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Poland Table of Contents


Radio and Television

To a significant extent, electronic news and information sources defied government control in the 1980s. Millions of Poles received uncensored radio broadcasts from Radio Free Europe, the Voice of America, the British Broadcasting Corporation, and other Western sources. Solidarity units also occasionally broadcast news programs from mobile radio stations. And hundreds of thousands of VCRs allowed the Polish population to view taboo films by prominent domestic and foreign directors.

Unlike periodicals, the electronic media adjusted slowly to the changed political environment following the Round Table Agreement. As of mid-1992, the Sejm had yet to enact legislation to regulate radio and television broadcasting. Decades of communist manipulation of the electronic media had taught politicians the power of those media in shaping public attitudes. In mid-1992, Walesa indicated his continuing distrust of broadcast journalism by stating that television should represent the government's views and that state television was not the place for contrary political opinions. The membership of the Committee for Radio and Television, a communist-era holdover agency regulating all broadcasting, was determined by the Council of Ministers, and appointment of the committee chairman became highly politicized.

In mid-1992 Poland continued to have only two national television channels, and by Western standards the program offerings were limited. Besides daily news broadcasts, the most popular program was a political satire, "Polish Zoo," a weekly puppet show that lampooned leading political figures and institutions, including the church. To supplement the meager offerings of domestic television, many Poles received foreign broadcasts. Small satellite antenna dishes were common throughout the country. Impatient with the government's inaction, private television stations in Warsaw, Lublin, Poznan, and Szczecin began to broadcast without licenses in the early 1990s.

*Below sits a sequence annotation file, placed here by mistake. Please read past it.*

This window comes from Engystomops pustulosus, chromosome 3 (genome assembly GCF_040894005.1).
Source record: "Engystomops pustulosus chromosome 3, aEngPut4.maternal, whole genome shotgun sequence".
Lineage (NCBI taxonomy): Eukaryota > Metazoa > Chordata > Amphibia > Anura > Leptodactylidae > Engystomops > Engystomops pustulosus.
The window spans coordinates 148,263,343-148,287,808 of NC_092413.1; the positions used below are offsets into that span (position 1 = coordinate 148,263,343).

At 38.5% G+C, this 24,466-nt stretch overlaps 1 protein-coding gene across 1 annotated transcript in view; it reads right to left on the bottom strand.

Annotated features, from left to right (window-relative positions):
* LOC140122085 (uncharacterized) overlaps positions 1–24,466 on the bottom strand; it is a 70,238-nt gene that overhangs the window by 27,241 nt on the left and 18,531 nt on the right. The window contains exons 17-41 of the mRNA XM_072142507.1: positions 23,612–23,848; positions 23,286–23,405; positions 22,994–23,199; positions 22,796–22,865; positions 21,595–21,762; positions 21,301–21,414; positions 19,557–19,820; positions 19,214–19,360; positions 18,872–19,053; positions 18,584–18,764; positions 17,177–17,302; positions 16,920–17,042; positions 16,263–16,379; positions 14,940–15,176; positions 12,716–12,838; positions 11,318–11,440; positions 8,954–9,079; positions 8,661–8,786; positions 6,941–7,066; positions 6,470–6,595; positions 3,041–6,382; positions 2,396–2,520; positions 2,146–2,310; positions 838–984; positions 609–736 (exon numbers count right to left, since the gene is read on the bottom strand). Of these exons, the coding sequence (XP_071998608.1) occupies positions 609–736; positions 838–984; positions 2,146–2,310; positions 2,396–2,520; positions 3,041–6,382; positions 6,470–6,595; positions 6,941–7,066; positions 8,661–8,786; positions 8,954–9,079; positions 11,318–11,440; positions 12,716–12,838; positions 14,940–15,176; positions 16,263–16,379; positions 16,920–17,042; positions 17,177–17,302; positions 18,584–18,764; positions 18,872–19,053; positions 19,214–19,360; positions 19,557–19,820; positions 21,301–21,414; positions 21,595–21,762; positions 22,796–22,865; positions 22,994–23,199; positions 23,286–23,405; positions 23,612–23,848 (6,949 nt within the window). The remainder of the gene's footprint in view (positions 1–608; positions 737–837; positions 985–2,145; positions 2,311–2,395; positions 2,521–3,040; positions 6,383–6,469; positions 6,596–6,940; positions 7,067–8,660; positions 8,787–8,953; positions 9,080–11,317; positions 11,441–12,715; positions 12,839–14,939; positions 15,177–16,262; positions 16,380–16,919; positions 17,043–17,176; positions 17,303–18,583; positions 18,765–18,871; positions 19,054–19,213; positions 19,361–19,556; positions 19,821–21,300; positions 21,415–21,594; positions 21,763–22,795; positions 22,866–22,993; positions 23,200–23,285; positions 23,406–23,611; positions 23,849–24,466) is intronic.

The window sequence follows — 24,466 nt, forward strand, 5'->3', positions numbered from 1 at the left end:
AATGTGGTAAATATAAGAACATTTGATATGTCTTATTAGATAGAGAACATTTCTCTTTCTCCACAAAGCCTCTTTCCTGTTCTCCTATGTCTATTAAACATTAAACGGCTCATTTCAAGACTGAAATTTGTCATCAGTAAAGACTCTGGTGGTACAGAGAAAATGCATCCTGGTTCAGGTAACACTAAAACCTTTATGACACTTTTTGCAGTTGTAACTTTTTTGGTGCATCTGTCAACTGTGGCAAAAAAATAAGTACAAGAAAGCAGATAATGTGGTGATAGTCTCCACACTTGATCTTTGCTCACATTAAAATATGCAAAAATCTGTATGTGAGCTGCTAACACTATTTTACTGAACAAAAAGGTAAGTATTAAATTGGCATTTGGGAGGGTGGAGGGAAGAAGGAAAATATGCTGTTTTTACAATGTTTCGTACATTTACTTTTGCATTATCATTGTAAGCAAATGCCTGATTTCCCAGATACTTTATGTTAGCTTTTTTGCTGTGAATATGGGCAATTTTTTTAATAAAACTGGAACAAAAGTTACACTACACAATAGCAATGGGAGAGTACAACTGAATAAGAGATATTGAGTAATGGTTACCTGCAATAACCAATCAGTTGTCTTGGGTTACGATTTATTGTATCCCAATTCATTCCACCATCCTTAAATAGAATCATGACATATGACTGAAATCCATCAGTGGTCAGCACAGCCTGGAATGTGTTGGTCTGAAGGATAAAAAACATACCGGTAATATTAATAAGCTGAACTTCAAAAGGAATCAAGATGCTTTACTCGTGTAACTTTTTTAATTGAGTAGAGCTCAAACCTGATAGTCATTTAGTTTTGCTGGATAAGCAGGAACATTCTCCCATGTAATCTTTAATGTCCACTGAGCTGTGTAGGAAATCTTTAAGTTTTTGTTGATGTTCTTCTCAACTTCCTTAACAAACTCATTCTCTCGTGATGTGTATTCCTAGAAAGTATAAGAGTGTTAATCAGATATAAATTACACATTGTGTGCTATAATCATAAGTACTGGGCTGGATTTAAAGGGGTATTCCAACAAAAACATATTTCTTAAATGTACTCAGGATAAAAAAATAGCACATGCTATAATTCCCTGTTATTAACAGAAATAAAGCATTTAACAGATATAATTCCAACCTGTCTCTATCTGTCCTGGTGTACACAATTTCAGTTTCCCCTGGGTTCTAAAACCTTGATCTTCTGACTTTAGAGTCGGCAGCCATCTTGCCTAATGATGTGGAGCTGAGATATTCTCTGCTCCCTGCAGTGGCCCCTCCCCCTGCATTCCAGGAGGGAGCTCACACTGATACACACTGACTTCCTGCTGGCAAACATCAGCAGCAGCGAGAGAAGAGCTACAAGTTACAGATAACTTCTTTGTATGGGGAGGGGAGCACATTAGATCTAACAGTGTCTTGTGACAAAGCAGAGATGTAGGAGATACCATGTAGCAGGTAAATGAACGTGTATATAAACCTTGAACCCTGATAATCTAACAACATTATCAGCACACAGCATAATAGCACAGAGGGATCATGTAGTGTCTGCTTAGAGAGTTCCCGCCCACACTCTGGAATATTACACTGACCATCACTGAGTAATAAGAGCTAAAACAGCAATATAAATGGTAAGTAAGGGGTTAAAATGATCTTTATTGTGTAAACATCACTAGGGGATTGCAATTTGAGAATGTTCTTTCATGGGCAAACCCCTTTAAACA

The government interfered less with radio than with television broadcasting. In addition to the four national stations broadcasting to nearly 11 million Polish receivers, thirteen unlicensed radio stations had come into existence by mid-1992. Nearly 600 applications for broadcasting licenses awaited evaluation. Radio broadcasts were dominated by Western popular music, just as the publishing and film industries were overwhelmingly Western in orientation.

The continuing dominance of Western culture in the 1990s appeared to be assured, as unauthorized reproduction of films, literature, and music made inexpensive, high-quality copies easily accessible to the average citizen. In the postcommunist era, intellectual piracy in Poland emerged as one of the troublesome issues between Warsaw and the United States. In early 1992, it was estimated that the United States lost US$140 million dollars annually to Polish audio, video, and computer program piracy.

Data as of October 1992